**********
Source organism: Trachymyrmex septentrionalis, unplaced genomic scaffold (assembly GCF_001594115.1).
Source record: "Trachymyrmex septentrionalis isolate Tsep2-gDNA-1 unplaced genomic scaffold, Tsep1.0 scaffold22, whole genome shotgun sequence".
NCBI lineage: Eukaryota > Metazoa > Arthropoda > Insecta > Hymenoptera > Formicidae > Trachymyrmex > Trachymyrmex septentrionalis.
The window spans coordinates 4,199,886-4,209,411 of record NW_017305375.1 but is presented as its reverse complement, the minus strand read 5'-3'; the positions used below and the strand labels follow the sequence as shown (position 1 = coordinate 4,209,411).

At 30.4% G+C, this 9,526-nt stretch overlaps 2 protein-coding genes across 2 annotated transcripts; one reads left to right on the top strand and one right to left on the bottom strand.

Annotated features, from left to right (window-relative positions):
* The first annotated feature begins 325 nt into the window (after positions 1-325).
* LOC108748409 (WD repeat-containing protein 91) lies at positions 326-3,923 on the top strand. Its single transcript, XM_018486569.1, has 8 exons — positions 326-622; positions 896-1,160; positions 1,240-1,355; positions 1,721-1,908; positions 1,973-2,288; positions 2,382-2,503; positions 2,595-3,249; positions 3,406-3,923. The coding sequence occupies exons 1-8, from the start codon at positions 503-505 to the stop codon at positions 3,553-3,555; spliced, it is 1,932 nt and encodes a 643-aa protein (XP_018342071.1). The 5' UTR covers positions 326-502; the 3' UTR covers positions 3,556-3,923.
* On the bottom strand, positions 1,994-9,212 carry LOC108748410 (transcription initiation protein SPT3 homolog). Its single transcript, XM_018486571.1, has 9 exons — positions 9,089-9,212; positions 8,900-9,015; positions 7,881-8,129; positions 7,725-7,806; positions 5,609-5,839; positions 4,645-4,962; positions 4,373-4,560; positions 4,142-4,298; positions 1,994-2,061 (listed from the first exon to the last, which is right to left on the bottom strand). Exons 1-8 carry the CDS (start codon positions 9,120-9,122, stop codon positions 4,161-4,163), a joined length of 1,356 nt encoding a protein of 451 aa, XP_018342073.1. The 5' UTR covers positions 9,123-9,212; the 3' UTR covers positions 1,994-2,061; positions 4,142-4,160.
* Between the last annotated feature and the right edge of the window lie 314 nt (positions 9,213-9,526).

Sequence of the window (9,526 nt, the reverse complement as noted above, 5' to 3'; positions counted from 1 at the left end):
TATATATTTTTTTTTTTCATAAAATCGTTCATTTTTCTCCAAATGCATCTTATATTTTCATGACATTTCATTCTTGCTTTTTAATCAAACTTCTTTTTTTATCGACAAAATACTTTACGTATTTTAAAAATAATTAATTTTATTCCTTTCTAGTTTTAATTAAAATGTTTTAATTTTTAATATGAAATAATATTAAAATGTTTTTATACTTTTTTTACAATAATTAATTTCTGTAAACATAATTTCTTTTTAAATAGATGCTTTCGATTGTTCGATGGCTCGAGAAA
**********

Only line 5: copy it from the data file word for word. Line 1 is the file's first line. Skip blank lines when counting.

At 30.4% G+C, this 9,526-nt stretch overlaps 2 protein-coding genes across 2 annotated transcripts; one reads left to right on the top strand and one right to left on the bottom strand.